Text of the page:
Rekindle your relationship with plants
That green slime in the bottle isn't from
You Can't Do That on Television
I did it. I dated myself. For those of you not familiar with that reference, it's from an 80s TV show where they would dump green slime on the characters periodically. Demeaning, humiliating, and to me as a kid, hilarious.
While I've read that the green slime they used wasn't toxic, (see reference at the bottom of this letter) it wasn't beneficial to those kids' health either. So here I am to share with you a recipe for healthy green slime. Specifically, an Herbal Iron Syrup. (Get the recipe here)
While I am not at liberty to share too many details, I am able to tell you about an expectant mother I know who approached me about helping her raise her iron levels. Her midwives were not happy with her lab results and recommended she take an iron supplement. While I do not know everything she did to increase her numbers, I know that after taking this plant-rich syrup daily throughout one month, her iron had risen to healthier levels! This is only one story but there is a reason that variations on this recipe have been passed down and touted as beneficial. It works!
For those of you who are beginners at herbalism, it really is easy to make. If you can make soup, you can make this. If you want to make it but aren't sure how to acquire all of the ingredients, I will send them to you! Everything is included except the liquids (brandy, fruit concentrate, molasses, and honey), even including shipping. Go here to order a kit.
It's no doubt that this healthy iron supplemental syrup is green. It's full of the blue-green algae spirulina and a mess of other phytonutrient-rich herbs and roots. Full disclosure, I did not add the fruit concentrate which is why my syrup is so green and not some hue of brown.
A few hints about iron and our bodies:
About the herbs in the recipe:
Dandelion - Easily found in any (chemical free) lawn or sidewalk crack. Contains iron, calcium, phosphorus, vitamins C, A, and some Bs.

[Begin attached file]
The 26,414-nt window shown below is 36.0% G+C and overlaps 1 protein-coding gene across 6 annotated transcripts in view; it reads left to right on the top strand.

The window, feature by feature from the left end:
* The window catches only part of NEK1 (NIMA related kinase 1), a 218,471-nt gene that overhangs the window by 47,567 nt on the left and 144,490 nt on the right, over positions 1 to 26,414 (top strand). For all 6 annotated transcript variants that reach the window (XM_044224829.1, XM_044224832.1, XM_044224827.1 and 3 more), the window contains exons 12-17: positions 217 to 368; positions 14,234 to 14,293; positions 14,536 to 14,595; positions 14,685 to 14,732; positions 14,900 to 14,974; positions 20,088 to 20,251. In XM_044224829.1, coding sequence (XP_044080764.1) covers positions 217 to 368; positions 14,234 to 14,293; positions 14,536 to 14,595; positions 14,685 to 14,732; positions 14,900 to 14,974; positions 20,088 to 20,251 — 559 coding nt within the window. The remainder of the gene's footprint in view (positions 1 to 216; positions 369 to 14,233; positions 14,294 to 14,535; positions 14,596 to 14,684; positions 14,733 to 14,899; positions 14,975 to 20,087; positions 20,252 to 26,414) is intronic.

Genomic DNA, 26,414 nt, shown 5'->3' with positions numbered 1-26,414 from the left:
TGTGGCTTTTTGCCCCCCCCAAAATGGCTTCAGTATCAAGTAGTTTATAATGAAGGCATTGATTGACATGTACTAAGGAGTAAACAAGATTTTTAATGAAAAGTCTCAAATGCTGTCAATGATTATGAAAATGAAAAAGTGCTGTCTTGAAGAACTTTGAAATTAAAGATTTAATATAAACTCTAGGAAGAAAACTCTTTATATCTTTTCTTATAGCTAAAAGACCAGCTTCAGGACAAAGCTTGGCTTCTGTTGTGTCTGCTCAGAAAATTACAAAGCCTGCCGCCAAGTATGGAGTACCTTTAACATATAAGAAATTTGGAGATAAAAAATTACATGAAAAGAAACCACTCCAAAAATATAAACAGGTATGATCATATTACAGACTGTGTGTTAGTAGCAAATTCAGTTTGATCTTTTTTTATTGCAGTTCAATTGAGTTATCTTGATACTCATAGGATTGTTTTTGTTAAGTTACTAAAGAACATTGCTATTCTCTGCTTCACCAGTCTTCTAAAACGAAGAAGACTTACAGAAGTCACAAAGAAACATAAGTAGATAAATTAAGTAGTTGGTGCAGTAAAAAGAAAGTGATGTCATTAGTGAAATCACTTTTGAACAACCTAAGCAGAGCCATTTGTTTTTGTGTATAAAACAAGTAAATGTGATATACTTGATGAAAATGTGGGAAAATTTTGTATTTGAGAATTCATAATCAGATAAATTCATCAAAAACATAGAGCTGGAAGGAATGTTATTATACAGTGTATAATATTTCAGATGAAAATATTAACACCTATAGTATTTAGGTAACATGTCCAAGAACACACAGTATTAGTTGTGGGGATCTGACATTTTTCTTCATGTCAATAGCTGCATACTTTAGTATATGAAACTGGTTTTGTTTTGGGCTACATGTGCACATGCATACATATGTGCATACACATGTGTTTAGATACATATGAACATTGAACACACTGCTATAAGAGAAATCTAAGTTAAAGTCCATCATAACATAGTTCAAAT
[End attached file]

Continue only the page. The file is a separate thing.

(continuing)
Nettles - Found along waterways and at in moist woods. Stings you when you aren't looking. High in iron. Contains Calcium, and vitamins A, C, and D. Strengthens blood vessels, kidneys, and adrenal glands.
Raspberry leaf - Brambles found along fields and woods edges. Contains phosphorus, Calcium, Vitamin B1, and vitamin A.
Alfalfa - Found in fields. Cute kid name. Contains Iron, calcium, phosphorus, and vitamins A, C, D, and some Bs.
Yellow dock - Found in fields, gardens, and lawns. High in iron and other minerals.
Hawthorn berry - Found in and along woods. Makes a yummy jam. Contains iron, calcium, and other minerals.
Spirulina - Cyanobacteria (blue-green algae) found in lakes with more brackish and saline waters in tropical and subtropical lakes. Used as astronaut food! High in protein, vitamins, and minerals (iron!).
Nutritional yeast - is a deactivated yeast. High in fiber, complete protein, and some B vitamins.
Blackstrap molasses - Found extracted from sugarcane. Contains iron, calcium, magnesium, and vitamin B6.
Honey - Found in honey bee hives. Contains some minerals, B-complex vitamins, Vitamins C, D, and E.
These herbs have SO MANY MORE beneficial attributes but as we are discussing iron this month, I will share more about these a different time. I hope you try this recipe out. Let me know how you love it!
Cheers to healthy bodies!
Love and wild herbs,
Regarding that YCDTOTV slime:
"While the original recipe consisted of rotten food, after continued complaints from the cast, the recipe for green slime was changed to a more innocuous mixture of lime green gelatin powder, oatmeal, and water. Eventually baby shampoo was added to the recipe so that it would wash out of the actors' hair more easily after several of the female cast members complained. In the aforementioned 1982 episode "Television," Christine revealed the ingredients to the green slime, confirming all of the previously stated items. In later years however, the recipe consisted of simply adding green food coloring to a bucket of cottage cheese, which had the side effect of spoiling if left too long under hot studio lights (Vanessa complained of its smell almost making her sick after her sliming in the 1987 'Worst Of You Can't Do That On Television')." [Wikipedia]